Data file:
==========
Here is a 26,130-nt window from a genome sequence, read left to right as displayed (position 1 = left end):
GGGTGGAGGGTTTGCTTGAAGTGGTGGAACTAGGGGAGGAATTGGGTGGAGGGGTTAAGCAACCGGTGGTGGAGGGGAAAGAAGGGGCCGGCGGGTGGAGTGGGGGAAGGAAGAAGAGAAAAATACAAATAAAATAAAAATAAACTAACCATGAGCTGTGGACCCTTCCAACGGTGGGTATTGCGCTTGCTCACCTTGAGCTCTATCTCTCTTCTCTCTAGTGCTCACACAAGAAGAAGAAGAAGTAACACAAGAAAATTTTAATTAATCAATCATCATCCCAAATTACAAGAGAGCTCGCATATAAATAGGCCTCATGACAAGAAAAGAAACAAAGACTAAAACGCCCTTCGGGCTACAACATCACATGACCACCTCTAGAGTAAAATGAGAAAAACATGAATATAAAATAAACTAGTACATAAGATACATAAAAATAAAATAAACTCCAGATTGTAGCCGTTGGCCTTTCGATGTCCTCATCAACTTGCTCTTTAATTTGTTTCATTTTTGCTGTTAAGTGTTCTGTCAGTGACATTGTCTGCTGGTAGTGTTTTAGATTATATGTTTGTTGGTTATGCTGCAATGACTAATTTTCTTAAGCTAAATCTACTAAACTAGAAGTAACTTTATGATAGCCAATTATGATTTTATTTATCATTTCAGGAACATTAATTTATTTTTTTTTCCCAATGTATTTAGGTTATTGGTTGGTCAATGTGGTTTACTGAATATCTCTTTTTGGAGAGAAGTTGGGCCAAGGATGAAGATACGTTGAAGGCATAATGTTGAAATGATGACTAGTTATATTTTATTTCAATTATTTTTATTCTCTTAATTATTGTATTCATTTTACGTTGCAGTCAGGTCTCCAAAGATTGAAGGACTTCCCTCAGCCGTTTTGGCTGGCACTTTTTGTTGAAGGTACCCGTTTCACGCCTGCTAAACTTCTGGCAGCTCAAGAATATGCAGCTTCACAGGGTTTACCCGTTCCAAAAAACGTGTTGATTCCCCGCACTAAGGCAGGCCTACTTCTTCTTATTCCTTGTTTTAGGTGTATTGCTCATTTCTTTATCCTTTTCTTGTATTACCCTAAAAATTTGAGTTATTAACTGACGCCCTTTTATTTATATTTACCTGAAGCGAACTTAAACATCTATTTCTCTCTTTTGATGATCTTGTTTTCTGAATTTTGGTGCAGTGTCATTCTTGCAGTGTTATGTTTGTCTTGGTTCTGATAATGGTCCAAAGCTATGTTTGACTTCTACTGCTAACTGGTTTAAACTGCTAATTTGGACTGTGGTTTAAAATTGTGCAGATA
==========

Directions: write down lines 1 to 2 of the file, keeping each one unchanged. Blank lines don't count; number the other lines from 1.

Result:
Here is a 26,130-nt window from a genome sequence, read left to right as displayed (position 1 = left end):
GGGTGGAGGGTTTGCTTGAAGTGGTGGAACTAGGGGAGGAATTGGGTGGAGGGGTTAAGCAACCGGTGGTGGAGGGGAAAGAAGGGGCCGGCGGGTGGAGTGGGGGAAGGAAGAAGAGAAAAATACAAATAAAATAAAAATAAACTAACCATGAGCTGTGGACCCTTCCAACGGTGGGTATTGCGCTTGCTCACCTTGAGCTCTATCTCTCTTCTCTCTAGTGCTCACACAAGAAGAAGAAGAAGTAACACAAGAAAATTTTAATTAATCAATCATCATCCCAAATTACAAGAGAGCTCGCATATAAATAGGCCTCATGACAAGAAAAGAAACAAAGACTAAAACGCCCTTCGGGCTACAACATCACATGACCACCTCTAGAGTAAAATGAGAAAAACATGAATATAAAATAAACTAGTACATAAGATACATAAAAATAAAATAAACTCCAGATTGTAGCCGTTGGCCTTTCGATGTCCTCATCAACTTGCTCTTTAATTTGTTTCATTTTTGCTGTTAAGTGTTCTGTCAGTGACATTGTCTGCTGGTAGTGTTTTAGATTATATGTTTGTTGGTTATGCTGCAATGACTAATTTTCTTAAGCTAAATCTACTAAACTAGAAGTAACTTTATGATAGCCAATTATGATTTTATTTATCATTTCAGGAACATTAATTTATTTTTTTTTCCCAATGTATTTAGGTTATTGGTTGGTCAATGTGGTTTACTGAATATCTCTTTTTGGAGAGAAGTTGGGCCAAGGATGAAGATACGTTGAAGGCATAATGTTGAAATGATGACTAGTTATATTTTATTTCAATTATTTTTATTCTCTTAATTATTGTATTCATTTTACGTTGCAGTCAGGTCTCCAAAGATTGAAGGACTTCCCTCAGCCGTTTTGGCTGGCACTTTTTGTTGAAGGTACCCGTTTCACGCCTGCTAAACTTCTGGCAGCTCAAGAATATGCAGCTTCACAGGGTTTACCCGTTCCAAAAAACGTGTTGATTCCCCGCACTAAGGCAGGCCTACTTCTTCTTATTCCTTGTTTTAGGTGTATTGCTCATTTCTTTATCCTTTTCTTGTATTACCCTAAAAATTTGAGTTATTAACTGACGCCCTTTTATTTATATTTACCTGAAGCGAACTTAAACATCTATTTCTCTCTTTTGATGATCTTGTTTTCTGAATTTTGGTGCAGTGTCATTCTTGCAGTGTTATGTTTGTCTTGGTTCTGATAATGGTCCAAAGCTATGTTTGACTTCTACTGCTAACTGGTTTAAACTGCTAATTTGGACTGTGGTTTAAAATTGTGCAGATA